1. //(AGS Script)
  2.  
  3. // Counter to keep track of where we are in the sequence
  4. int SEQUENCE_1_STEP = 0;
  5. // Timer ID to use when waiting for NPC to finish pausing
  6. #define PAUSE_TIMER  10
  7. // Overlay for background speech
  8. Overlay* bgSpeechOverlay;
  9.  
  10. function repeatedly_execute() {
  11.         // Set SEQUENCE_1_STEP to 1 to kick things off
  12.         if (SEQUENCE_1_STEP == 0) {
  13.                 // do nothing
  14.         }
  15.         else if (SEQUENCE_1_STEP == 1) {
  16.                 // Walk over to a point...
  17.                 cNPC.Walk(50, 100, eNoBlock);
  18.                 SEQUENCE_1_STEP = 2;
  19.         }
  20.         else if (SEQUENCE_1_STEP == 2) {
  21.                 if (!cNPC.Moving) {
  22.                         // ... pause ...
  23.                         SetTimer(PAUSE_TIMER, 80);
  24.                         SEQUENCE_1_STEP = 3;
  25.                 }
  26.         }
  27.         else if (SEQUENCE_1_STEP == 3) {
  28.                 if (IsTimerExpired(PAUSE_TIMER)) {
  29.                         // ... run an animation ...
  30.                         cNPC.Animate(3, 1, eOnce, eNoBlock);
  31.                         SEQUENCE_1_STEP = 4;
  32.                 }
  33.         }
  34.         else if (SEQUENCE_1_STEP == 4) {
  35.                 if (!cNPC.Animating) {
  36.                         // ... walk across to another point ...
  37.                         cNPC.Walk(240, 80);
  38.                         SEQUENCE_1_STEP = 5;
  39.                 }
  40.         }
  41.         else if (SEQUENCE_1_STEP == 5) {
  42.                 if (!cNPC.Walking) {
  43.                         // ... pause ...
  44.                         SetTimer(PAUSE_TIMER, 80);
  45.                         SEQUENCE_1_STEP = 6;
  46.                 }
  47.         }
  48.         else if (SEQUENCE_1_STEP == 6) {
  49.                 if (IsTimerExpired(PAUSE_TIMER)) {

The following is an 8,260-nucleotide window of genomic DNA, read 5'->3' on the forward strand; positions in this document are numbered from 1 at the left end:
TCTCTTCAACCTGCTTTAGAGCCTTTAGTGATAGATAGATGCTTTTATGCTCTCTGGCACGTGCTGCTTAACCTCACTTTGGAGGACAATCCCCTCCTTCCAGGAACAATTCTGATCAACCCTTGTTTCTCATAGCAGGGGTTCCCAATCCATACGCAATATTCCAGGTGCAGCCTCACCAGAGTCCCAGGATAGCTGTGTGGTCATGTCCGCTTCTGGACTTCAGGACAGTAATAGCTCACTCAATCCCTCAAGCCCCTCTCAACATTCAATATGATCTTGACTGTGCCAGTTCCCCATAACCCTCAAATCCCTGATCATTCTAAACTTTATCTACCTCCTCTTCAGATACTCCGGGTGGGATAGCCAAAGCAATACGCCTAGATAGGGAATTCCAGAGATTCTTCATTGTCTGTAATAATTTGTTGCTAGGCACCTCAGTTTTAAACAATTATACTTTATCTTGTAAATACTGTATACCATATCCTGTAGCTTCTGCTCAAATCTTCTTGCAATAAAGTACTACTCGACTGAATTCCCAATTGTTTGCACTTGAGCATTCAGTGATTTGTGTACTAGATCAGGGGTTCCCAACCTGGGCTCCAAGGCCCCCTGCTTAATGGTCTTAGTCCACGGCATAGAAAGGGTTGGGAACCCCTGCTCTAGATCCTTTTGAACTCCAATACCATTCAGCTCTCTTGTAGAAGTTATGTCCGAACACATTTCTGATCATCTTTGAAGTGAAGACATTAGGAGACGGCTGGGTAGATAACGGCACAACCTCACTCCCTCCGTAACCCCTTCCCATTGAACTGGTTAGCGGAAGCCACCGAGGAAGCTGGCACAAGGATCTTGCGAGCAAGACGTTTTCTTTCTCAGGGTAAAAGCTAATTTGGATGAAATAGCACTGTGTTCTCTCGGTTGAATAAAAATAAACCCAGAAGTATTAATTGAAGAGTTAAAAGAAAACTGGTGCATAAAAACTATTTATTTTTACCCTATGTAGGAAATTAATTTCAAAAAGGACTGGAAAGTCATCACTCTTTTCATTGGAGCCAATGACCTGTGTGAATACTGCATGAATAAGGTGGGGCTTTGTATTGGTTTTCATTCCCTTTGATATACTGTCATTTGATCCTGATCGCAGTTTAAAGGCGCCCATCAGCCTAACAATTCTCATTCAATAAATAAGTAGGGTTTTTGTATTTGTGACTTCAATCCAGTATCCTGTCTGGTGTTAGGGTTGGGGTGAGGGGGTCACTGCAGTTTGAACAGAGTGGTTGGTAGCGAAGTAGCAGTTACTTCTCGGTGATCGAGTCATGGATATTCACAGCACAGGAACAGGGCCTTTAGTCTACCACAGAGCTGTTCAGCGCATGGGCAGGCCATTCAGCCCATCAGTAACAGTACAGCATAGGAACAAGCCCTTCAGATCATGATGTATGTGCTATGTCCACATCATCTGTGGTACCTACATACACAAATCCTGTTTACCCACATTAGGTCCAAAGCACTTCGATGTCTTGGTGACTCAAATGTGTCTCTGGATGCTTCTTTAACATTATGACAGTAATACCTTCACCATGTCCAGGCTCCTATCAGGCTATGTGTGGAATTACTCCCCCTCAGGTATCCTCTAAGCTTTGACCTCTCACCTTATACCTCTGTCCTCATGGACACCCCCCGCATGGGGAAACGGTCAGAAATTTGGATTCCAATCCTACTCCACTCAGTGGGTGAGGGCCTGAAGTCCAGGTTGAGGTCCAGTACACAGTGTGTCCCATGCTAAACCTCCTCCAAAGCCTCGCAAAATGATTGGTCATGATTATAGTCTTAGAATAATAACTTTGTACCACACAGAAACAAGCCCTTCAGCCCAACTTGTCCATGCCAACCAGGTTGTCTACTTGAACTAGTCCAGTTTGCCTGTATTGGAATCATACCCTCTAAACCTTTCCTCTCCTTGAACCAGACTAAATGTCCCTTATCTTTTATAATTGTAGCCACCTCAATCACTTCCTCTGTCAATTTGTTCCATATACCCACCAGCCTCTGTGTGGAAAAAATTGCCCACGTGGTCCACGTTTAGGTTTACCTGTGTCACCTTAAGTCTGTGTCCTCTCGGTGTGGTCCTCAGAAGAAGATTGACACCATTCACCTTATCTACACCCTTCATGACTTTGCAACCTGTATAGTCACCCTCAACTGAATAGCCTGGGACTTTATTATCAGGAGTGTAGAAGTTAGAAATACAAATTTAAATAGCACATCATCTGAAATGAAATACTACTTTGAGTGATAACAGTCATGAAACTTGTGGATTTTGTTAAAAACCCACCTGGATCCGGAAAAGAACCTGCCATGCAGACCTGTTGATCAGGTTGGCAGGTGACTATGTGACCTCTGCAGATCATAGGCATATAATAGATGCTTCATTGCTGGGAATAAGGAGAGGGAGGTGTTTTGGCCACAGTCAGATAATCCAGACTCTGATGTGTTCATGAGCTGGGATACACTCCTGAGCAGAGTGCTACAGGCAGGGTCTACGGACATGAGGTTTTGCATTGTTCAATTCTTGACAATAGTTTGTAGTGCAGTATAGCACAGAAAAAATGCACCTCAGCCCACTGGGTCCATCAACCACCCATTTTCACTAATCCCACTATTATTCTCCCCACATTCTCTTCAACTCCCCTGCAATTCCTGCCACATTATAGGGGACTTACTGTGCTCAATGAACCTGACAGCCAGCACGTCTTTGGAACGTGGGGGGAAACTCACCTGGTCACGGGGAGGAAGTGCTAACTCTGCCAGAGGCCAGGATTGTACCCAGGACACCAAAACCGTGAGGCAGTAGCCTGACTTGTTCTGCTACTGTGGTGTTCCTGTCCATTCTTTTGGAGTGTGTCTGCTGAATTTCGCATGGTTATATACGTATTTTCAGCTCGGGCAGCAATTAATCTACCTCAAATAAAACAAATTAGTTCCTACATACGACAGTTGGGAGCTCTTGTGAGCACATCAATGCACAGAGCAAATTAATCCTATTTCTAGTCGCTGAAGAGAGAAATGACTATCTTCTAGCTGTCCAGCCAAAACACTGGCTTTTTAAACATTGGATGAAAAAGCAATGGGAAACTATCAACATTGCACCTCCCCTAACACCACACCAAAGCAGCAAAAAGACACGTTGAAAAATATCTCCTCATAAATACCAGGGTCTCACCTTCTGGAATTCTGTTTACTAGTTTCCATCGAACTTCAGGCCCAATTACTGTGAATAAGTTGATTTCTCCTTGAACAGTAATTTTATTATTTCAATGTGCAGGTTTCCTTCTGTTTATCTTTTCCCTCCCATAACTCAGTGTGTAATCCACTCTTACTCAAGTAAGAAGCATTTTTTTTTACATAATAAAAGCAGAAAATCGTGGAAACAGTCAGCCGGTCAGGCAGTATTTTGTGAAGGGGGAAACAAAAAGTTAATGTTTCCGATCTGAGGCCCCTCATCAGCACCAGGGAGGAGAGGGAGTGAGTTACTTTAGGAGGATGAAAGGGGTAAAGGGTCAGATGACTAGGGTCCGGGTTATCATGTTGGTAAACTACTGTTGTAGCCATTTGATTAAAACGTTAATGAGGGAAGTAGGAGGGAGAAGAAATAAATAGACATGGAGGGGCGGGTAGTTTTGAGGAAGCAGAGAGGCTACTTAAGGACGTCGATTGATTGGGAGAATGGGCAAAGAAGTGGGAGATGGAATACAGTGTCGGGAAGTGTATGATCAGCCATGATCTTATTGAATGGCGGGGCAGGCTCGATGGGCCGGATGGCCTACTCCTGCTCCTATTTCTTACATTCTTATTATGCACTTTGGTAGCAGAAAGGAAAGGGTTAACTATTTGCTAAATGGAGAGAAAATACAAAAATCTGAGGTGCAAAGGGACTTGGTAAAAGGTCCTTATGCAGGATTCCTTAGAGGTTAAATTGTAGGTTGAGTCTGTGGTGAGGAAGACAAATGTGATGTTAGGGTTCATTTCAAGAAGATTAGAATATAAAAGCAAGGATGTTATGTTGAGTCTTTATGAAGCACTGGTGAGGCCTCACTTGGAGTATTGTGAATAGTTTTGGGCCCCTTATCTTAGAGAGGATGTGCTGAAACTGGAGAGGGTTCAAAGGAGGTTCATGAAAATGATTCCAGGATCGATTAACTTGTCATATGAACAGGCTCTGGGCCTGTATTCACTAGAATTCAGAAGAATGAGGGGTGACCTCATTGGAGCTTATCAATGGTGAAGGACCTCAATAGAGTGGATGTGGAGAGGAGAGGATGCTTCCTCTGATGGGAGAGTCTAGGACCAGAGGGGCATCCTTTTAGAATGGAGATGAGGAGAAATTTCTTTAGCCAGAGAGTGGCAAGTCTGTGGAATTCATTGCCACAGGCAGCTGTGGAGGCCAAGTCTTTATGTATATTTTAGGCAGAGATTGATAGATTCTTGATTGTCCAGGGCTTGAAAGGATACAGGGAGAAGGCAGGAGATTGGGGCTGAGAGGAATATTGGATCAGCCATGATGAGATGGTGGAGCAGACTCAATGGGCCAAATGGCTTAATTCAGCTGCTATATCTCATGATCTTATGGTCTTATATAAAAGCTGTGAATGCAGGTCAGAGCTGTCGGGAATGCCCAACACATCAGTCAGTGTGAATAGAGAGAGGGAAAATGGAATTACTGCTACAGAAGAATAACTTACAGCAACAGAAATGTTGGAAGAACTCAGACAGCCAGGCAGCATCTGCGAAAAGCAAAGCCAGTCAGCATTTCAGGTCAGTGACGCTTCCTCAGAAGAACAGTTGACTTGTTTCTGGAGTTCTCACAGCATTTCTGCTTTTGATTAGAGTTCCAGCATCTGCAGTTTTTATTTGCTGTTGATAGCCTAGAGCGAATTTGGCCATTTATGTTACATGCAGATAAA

50.                         // ... face the PC ...
  51.                         cNPC.FaceCharacter(cEgo, eNoBlock);
  52.                         SEQUENCE_1_STEP = 7;
  53.                 }
  54.         }
  55.         else if (SEQUENCE_1_STEP == 7) {
  56.                 if (!cNPC.Animating) {
  57.                         // ... say something ...
  58.                         bgSpeechOverlay = cNPC.SayBackground("...are you responsible for this?");
  59.                         SEQUENCE_1_STEP = 8;
  60.                 }
  61.         }
  62.         else if (SEQUENCE_1_STEP == 8) {
  63.                 if (!bgSpeechOverlay.IsValid) {
  64.                         bgSpeechOverlay = null;
  65.                         // ... then walk out of the room.
  66.                         cNPC.Walk(0, 150, eNoBlock);
  67.                         SEQUENCE_1_STEP = 9;
  68.                 }
  69.         }
  70.         else if (SEQUENCE_1_STEP == 9) {
  71.                 if (!cNPC.Moving) {
  72.                         cNPC.ChangeRoom(10);
  73.                         SEQUENCE_1_STEP = 0;
  74.                 }
  75.         }
  76. }

So that's the first one done. In about sixty lines of code, with an int and an Overlay* to keep track of. We've also used up one of only 20 available timers. It is starting to look daunting to have dozens of these throughout the game. Now, obviously, you can start trying to make it a bit more managable by moving this code out of repeatedly_execute() into a new script, dedicated to these non-blocking cutscene things, and have repeatedly_execute() just call a handler function for each one in turn. You can try to squish each if-else-if step to be on a single line, to try and make it easier to see what's going on throughout the sequence at a glance, but that will probably end up making it even less readable. In order to get around that limited number of timers, you could try using another int variable, that you decrement every turn during the right SEQUENCE_x_STEP until it reaches zero. But it's starting to get annoying just naming all these variables.